Although I have already submitted my personal essay, I would like to get feedback to improve my writing. Thank you!
Black fur, red paint, and a purple broken racket; my uncle yelling while doctors and nurses surrounded me, rapidly speaking in a language I could not understand, pinned down on the hospital table and being spoken to in broken English. "No move," I remember the nurses begging me. But I was curious. I wanted to see what they were doing to me, and I knew a part of me was being cut off. I remember struggling against the nurses who held me down and their frustrated attempts to communicate with me. I wouldn't give up. 'It doesn't hurt, I want to see," I kept repeating in my best Tagalog efforts.
At long last one of the nurses gave in; she lifted her hold and helped me sit up. I remember watching as the doctors cut away the skin the dog had managed to bite off, watched as my leg was cleaned and sewn together. I don't remember anything of what was happening around me, just the soothing voices of the nurses holding me up and the doctors nodding encouragingly at me every so often as they worked on my leg. Traumatic would be the ideal description of this experience, but instead I was fascinated. I had no idea what was happening, yet I knew they were all trying to help me.
This was my earliest hospital experience and although still a child, started my interest in science. To be specific, my fascination with science is attributed to the battle scar I was left with, a portion of my skin that could be pinched or poked that produced only numbness, no pain. It was my conversation starter and my child self considered it a trophy of sorts. The scar would not only influence which university I would attend, but also my major in Biomedical Engineering and my concentration. I wanted to explore the causes and effects of nerve and tissue damage, and the Cell and Tissue Engineering concentration at the University of **** was a perfect match. My internship at the **** Institute supplemented my undergraduate education and enabled me to get hands on experience with cellular research. Working with Dr. **** to study the downstream pathway of **** served to increase my interest in children's health care. As an MD-PhD, Dr. ***** not only instructed me with my research efforts, but also discussed his interactions with his child patients, their symptoms and diagnosis. I came to realize the importance of medical research and its applicability to real world patients.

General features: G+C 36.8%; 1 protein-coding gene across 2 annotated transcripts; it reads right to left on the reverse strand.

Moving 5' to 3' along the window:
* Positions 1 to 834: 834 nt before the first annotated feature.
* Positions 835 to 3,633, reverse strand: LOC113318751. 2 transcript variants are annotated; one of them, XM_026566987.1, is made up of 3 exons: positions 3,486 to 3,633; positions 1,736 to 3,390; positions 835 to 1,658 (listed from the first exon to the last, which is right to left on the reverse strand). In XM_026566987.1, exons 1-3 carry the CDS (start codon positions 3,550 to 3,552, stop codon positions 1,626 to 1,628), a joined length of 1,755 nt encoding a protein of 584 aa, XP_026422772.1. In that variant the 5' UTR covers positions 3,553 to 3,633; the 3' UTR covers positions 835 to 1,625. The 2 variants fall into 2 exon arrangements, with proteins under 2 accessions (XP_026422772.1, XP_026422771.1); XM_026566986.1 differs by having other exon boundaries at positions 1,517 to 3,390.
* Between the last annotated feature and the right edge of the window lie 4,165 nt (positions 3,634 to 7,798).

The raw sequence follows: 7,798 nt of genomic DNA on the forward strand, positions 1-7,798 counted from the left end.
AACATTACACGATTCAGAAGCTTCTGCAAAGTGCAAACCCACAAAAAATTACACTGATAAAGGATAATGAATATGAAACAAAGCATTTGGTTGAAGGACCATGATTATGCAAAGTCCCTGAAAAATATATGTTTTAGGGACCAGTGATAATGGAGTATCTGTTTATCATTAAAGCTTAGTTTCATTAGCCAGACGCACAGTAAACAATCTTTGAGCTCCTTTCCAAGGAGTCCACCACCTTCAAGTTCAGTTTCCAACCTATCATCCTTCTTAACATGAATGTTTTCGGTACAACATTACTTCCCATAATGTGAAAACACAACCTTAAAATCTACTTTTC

Sophomore year I realized that it wasn't the scar that had led me to focus my education on science - it was the memory of the experience. My interactions with the nurses and doctors, the patience they displayed, and their efforts to communicate with me. As a child, I have always struggled with communication; my family moved frequently and there was not enough time for me to master any particular language. I learned and quickly unlearned Tagalog, English, and Arabic, creating a language barrier that served to isolate me from my peers. Thinking back to my experience as a child in the province clinic, I remembered the nurses and doctors who put so much effort to communicate with a child who knew not a word of the provincial dialect. I realized then the humanistic aspect of being a medical provider. They didn't have to accommodate the child who knew not a word of Tagalog, yet their efforts, though unappreciated at that time, helped me to remain calm and unafraid of the situation.
Volunteering at the pediatric unit further allowed me to observe the relationships between doctors and patients, and I could not help but to compare their interactions to my experience. The doctors modified their tone and jargon for the child patients, and although a language barrier existed for me in my past, the process of communication was identical. Owwie, booboo, and physical imitations are used to describe cuts, bruises, and location of pain; and although comical at times, this communication approach serves as an important tool in the doctor's diagnosis.
My volunteering experiences, my major and concentration, and the research I participated in has not only given me a broader appreciation for all the components upon which medicine is based upon, it has also reinforced my desire to be a doctor. I believe that my experiences in exploring different aspects of science and basic medicine has made me a more-well rounded person, making me equipped to realize my primary goal of enhancing communication and helping those who might not otherwise be able to communicate for themselves. I plan on using a medical degree to improve doctor - patient communication across the dimensions of both age and culture.